Breathing for better health

brian Buteyko pic

Posted on: 17th January, 2017

Category: Health & Lifestyle

Contributor: West Cork People

In 2013, Brian Murphy, a primary school teacher from Glengarriff, was diagnosed with asthma after suffering from a severe chest infection and bronchitis. This led him to the Buteyko Breathing Breathing method. He has lived medication-free ever since. Brian went on to train with Buteyko Practitioners International and is now a qualified practitioner of the Buteyko Breathing Method.

The Buteyko Breathing Method was developed by Konstantin Buteyko, a Ukrainian doctor in the 1950s. Dr Buteyko discovered that over-breathing or hyperventilation was at the root of many diseases, especially diseases of the respiratory system, such as asthma.

Buteyko Practitioner Brian Murphy explains how, with perseverance, our breathing patterns can be re-trained, greatly improving our health and wellbeing.

How we breathe affects our health – asthma, snoring, sleep apnea, high blood pressure, anxiety and exercise-induced asthma are all connected to how we breathe.

Breathing is the most vital act that our body automatically carries out, on average 20,000 times a day or 7.3 million times a year! It is so basic to our survival that most of us never consider that anything can be changed about the way we breathe.

If it feels like we don’t get enough air what can we do? If we are wheezing and coughing all the time isn’t that just the way we are? If we are tired in the morning and have been snoring all night surely we will just have to tolerate it, as will our partners?

Each person breathes on average 20,000 times a day but for many the act of breathing is filled with stress and anxiety. Many people complain that they are ‘shallow’ breathing, that they are not getting enough air, that they are constantly wheezing, that they snore or have sleep apnea and are exhausted when they wake up. For many, exercise, especially vigourous exercise like running or cycling can be stressful. Most runners complain that their breathing lets them down long before their legs give in when pushing themselves in a race. Poor breathing habits and anxiety go hand in hand.

The good news is that our breathing patterns can be re-trained. Although our breathing can feel like an automatic, unconscious drive that we have no control over, we can, with a bit of perseverance gain control and mastery over our breathing. The results are far-reaching for our health. Calmer, quieter breathing can replace anxious breathing. Genuinely deep, relaxed breathing can replace shallow, upper chest breathing. Wheezing can be controlled, sleep quality improved and exercising can be the enjoyable, relaxing activity it should be. All this affects our energy levels and sense of well-being.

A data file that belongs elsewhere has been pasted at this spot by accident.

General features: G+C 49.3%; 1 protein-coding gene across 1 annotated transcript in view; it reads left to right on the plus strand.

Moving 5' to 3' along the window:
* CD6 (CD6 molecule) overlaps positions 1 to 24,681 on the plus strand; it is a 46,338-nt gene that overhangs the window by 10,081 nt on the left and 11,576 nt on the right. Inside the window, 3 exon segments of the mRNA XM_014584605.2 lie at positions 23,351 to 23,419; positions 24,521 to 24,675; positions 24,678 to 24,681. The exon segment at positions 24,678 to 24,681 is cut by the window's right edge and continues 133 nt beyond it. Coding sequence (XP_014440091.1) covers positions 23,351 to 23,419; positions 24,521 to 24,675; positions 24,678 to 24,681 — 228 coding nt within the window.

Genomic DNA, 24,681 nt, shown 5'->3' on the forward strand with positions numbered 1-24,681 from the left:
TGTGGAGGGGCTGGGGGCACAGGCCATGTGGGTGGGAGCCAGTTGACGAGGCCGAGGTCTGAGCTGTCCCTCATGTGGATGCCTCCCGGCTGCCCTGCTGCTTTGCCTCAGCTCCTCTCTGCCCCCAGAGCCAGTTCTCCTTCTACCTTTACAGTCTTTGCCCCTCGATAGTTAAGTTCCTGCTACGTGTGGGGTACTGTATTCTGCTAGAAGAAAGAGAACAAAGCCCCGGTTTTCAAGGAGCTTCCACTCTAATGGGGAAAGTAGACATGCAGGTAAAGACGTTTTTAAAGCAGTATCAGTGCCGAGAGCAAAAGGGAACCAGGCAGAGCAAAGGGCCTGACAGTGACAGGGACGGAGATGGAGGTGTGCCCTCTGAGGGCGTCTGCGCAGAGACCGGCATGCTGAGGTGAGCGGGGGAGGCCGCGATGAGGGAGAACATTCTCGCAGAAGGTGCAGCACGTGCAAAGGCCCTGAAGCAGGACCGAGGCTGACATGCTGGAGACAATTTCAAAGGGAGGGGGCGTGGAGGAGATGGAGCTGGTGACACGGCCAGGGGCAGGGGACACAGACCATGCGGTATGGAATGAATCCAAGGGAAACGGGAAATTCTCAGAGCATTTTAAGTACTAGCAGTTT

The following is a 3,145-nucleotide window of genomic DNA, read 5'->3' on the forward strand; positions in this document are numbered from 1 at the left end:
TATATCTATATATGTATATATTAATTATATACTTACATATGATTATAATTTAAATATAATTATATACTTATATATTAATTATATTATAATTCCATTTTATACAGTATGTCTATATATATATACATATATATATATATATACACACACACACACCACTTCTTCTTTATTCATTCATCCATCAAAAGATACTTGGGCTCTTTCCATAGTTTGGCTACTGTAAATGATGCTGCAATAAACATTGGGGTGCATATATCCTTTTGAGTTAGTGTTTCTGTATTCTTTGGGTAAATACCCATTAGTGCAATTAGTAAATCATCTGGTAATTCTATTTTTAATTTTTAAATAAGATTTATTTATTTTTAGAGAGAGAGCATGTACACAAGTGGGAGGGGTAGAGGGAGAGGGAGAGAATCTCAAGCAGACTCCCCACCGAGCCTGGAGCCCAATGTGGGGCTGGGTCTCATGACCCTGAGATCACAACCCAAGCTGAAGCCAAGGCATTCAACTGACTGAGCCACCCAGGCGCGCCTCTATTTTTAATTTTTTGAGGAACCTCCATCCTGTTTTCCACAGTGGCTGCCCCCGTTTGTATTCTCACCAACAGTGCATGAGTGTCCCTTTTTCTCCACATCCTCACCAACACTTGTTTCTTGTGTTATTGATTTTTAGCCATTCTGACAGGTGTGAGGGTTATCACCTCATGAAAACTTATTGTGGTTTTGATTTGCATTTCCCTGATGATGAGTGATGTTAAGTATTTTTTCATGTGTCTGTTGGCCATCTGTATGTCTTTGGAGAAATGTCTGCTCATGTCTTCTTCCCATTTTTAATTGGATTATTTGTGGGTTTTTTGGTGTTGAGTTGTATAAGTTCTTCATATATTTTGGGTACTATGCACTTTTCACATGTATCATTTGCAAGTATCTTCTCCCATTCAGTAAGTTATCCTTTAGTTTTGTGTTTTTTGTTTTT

BREATHING TIPS – How to help yourself right now

(a) Pay attention to how we are breathing during the day. Try to calm and reduce the volume of air that we breathe. If we are watching TV for example and we can hear our breathing, this is a sign that we are breathing too much. Healthy breathing is calm, quiet, effortless and relaxed. ALWAYS BREATHE THROUGH THE NOSE.

(b) Switch to breathing through our nose only during exercise. This may involve slowing down at first but exercise becomes much more enjoyable and in the long term we will be able to go faster. Let the nose be your guide when it comes to the speed of our run, cycle or workout. If we feel like we need to switch to mouth breathing we are going too fast! Maybe start with a daily walk with mouth closed then build it up to walk or jog.

Following the full breathing re-training programme can greatly improve health and well-being.

Your breath is within your control.

Brian runs classes in Bantry, Ballincollig and Cork City. One-on-one clinics and Skype lessons are also available.

Call Brian on 087 7738616 or email brian@yourbreath.ie for more details or see yourbreath.ie.

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on Thursday Oct 26 2017 at 8.30 pm

In 1917, unrestricted submarine warfare by German U-boats brought the United States into WWI and created a crisis in Britain. To defeat the submarine menace, an American naval fleet was dispatched to County Cork, bringing about 10,000 sailors with it. This talk will explain the circumstances of this extraordinary event, and how Cork residents dealt with their unexpected American guests.

Dr John Borgonovo is a lecturer in the School of History at UCC. His publications include Spies, Informers, and the 'Anti-Sinn Féin' Society: The Intelligence War in Cork City, 1920-1921; The Dynamics of War and Revolution: Cork City, 1916-1918; Exercising a close vigilance over their daughters: Cork women, American sailors, and Catholic vigilantes, 1917-18; Something in the Nature of a Massacre: The Bandon Valley Killings Revisited (with Andy Bielenberg). His latest publication (with co-authors John Crowley, Donal Ó Drisceoil and Mike Murphy) is the highly acclaimed and magnificient Atlas of the Irish Revolution. In July of this year, he organised a very successful conference on Winning the Western Approaches - Unrestricted Submarine Warfare and the US Navy in Ireland 1917-1918.
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